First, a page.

The Great Events by Famous Historians/Volume 2/Alexander Reduces Tyre, Later Founds Alexandria

186632The Great Events by Famous Historians, Vol. 2 — Alexander Reduces Tyre, Later Founds AlexandriaOliver Goldsmith


B.C. 332


(The master spirit who could sigh for more worlds to conquer was at this time high in his dazzling flight. Alexander has always been considered one of the most striking and picturesque characters of history. His personality was pleasing, his endurance remarkable, and courage dauntless. Educated by Aristotle, his keen mind was well trained. He was skilled in horsemanship, and his control over the fiery Bucephalus, untamable by others, has become a household tale in all lands. There never was a more kingly prince.

A king at twenty, his career has been an object of wonder to succeeding generations. He shot like a meteor across the sky of ancient civilization. His military achievements were remarkable for quickness of conception and rapidity of execution; his life was a progress from conquest to conquest. Alexander's army, with its solid phalanx, its darting cavalry, and light troops, had become irresistible. He possessed Napoleon's ability to select good generals and to make the most of his talents. In battle Alexander was entirely devoid of fear. After a victory his chief thoughts were for the wounded. Like Napoleon, he also possessed that personal equation of absolute popularity with his soldiers. Their devotion to him was simply complete.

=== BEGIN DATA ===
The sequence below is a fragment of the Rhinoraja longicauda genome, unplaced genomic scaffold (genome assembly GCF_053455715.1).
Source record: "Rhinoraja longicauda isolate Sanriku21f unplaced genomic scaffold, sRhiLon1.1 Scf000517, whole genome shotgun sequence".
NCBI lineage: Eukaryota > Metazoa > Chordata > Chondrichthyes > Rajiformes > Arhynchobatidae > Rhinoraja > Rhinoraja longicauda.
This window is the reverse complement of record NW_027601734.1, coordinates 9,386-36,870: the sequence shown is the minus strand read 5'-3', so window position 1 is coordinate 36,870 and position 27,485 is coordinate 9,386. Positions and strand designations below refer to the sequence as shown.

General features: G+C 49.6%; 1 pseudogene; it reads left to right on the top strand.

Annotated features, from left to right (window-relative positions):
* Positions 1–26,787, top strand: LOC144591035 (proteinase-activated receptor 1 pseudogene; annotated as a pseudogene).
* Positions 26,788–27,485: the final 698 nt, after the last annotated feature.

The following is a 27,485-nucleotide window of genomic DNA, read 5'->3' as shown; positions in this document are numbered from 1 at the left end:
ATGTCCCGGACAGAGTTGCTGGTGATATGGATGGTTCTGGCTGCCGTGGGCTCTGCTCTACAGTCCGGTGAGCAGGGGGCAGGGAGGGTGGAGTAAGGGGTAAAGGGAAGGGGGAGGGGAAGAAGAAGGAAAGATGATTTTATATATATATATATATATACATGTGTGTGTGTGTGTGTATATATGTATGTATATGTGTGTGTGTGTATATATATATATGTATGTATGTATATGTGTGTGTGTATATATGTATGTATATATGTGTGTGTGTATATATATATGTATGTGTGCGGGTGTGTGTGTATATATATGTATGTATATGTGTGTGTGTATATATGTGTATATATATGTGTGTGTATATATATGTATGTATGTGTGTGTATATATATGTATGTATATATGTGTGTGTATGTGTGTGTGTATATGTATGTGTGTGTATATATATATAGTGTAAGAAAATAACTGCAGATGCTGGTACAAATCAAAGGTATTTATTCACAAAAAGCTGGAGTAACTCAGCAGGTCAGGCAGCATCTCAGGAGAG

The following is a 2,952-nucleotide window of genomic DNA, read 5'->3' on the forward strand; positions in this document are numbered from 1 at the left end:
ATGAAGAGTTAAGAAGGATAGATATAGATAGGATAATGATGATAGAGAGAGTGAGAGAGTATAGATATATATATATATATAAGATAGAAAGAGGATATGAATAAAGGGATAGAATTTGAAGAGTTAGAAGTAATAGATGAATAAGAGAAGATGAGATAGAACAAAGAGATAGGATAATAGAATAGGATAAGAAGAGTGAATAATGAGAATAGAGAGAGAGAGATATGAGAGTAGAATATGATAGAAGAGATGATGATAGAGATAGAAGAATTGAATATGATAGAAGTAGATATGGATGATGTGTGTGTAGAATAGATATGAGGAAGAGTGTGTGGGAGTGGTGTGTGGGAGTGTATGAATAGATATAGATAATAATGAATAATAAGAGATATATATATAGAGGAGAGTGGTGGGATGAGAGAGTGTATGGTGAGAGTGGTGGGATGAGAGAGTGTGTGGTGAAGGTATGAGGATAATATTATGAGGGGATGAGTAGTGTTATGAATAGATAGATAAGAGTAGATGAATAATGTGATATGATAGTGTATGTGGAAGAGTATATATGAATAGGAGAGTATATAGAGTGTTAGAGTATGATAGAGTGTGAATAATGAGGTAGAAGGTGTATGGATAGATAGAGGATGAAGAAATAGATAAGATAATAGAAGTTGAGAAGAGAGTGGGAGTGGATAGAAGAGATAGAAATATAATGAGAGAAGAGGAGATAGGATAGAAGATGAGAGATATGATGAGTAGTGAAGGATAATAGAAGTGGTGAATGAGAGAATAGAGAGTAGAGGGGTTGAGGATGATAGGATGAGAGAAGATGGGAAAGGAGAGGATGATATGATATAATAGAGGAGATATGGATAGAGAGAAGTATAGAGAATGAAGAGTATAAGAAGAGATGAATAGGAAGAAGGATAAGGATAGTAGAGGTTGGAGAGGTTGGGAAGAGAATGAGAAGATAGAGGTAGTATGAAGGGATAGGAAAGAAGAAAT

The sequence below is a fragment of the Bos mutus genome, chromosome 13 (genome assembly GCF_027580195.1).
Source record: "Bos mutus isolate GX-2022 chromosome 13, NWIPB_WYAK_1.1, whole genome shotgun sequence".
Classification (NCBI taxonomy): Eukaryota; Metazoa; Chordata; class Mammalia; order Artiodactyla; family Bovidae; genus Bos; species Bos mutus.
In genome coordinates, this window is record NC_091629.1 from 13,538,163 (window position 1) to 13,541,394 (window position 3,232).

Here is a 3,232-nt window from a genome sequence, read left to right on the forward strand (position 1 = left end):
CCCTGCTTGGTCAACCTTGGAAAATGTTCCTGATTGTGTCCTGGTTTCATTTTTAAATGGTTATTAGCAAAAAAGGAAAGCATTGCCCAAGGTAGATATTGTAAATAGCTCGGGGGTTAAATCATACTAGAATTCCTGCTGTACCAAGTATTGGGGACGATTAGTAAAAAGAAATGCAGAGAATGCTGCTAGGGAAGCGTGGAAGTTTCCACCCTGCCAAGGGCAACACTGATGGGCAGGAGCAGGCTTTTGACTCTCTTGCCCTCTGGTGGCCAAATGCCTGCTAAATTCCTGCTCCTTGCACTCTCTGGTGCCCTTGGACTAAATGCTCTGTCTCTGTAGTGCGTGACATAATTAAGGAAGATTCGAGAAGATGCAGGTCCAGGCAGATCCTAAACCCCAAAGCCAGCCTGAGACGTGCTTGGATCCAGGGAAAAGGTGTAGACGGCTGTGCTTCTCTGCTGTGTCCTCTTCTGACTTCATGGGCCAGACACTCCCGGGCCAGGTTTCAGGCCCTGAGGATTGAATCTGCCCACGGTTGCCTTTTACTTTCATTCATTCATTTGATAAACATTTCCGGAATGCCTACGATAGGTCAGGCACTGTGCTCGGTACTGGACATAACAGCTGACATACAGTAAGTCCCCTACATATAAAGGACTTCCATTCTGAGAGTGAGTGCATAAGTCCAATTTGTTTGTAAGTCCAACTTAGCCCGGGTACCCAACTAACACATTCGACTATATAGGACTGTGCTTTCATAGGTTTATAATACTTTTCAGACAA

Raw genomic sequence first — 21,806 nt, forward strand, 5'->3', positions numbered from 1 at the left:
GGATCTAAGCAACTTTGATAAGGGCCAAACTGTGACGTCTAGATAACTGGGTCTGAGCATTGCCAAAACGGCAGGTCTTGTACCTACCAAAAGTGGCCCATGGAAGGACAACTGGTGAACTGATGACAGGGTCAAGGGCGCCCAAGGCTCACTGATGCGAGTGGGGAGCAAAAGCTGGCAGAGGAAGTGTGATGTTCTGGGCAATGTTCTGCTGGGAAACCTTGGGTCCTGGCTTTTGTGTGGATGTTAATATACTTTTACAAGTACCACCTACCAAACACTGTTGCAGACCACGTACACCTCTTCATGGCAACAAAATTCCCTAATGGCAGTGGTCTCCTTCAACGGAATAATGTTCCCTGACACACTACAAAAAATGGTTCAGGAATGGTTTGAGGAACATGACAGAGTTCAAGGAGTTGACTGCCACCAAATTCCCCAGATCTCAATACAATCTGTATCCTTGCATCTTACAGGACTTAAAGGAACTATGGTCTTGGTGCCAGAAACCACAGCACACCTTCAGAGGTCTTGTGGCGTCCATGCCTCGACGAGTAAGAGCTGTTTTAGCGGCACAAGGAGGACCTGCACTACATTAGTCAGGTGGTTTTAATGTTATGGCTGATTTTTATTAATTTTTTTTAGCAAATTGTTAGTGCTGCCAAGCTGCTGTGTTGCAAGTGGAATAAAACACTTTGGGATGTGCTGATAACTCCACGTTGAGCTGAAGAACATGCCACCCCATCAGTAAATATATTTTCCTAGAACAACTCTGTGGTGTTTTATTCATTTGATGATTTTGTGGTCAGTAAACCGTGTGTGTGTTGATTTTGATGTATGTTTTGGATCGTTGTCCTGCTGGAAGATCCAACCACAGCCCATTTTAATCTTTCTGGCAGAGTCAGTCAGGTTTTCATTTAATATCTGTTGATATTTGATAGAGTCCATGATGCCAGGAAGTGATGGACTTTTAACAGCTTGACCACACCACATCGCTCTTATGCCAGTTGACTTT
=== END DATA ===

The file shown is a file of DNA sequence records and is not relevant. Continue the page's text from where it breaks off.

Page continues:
After Thebes came the invasion of Asia. The invincible Macedonian had fought and won the battle of the Granicus. In this battle nearly all of the Persian leaders were slain, and its result spread terror throughout Persia. Halicarnassus was next reduced. The march of Alexander was ever onward. In the citadel of Gordium he cut the "Gordian knot," and prophecy marked him for the lord of Asia.

And now Darius marched to meet him, making a fatally bad choice of battle-ground. Darius was totally defeated at the celebrated battle of Issus, although he had anticipated a victory. After the Persian rout and the flight of Darius, whose numbers counted for nothing before the Macedonian's skill, Lindon welcomed the invaders, and Alexander determined to take Tyre. This was accomplished after a siege, which was attended with much cruelty.

The siege of Gaza followed, in which nearly all of the citizens perished. In B.C. 332 Alexander began his expedition to Egypt. He conciliated the natives by paying honors to their gods. In his progress he was struck by the advantages of a certain site for a city, and founded there the town which is now called Alexandria.)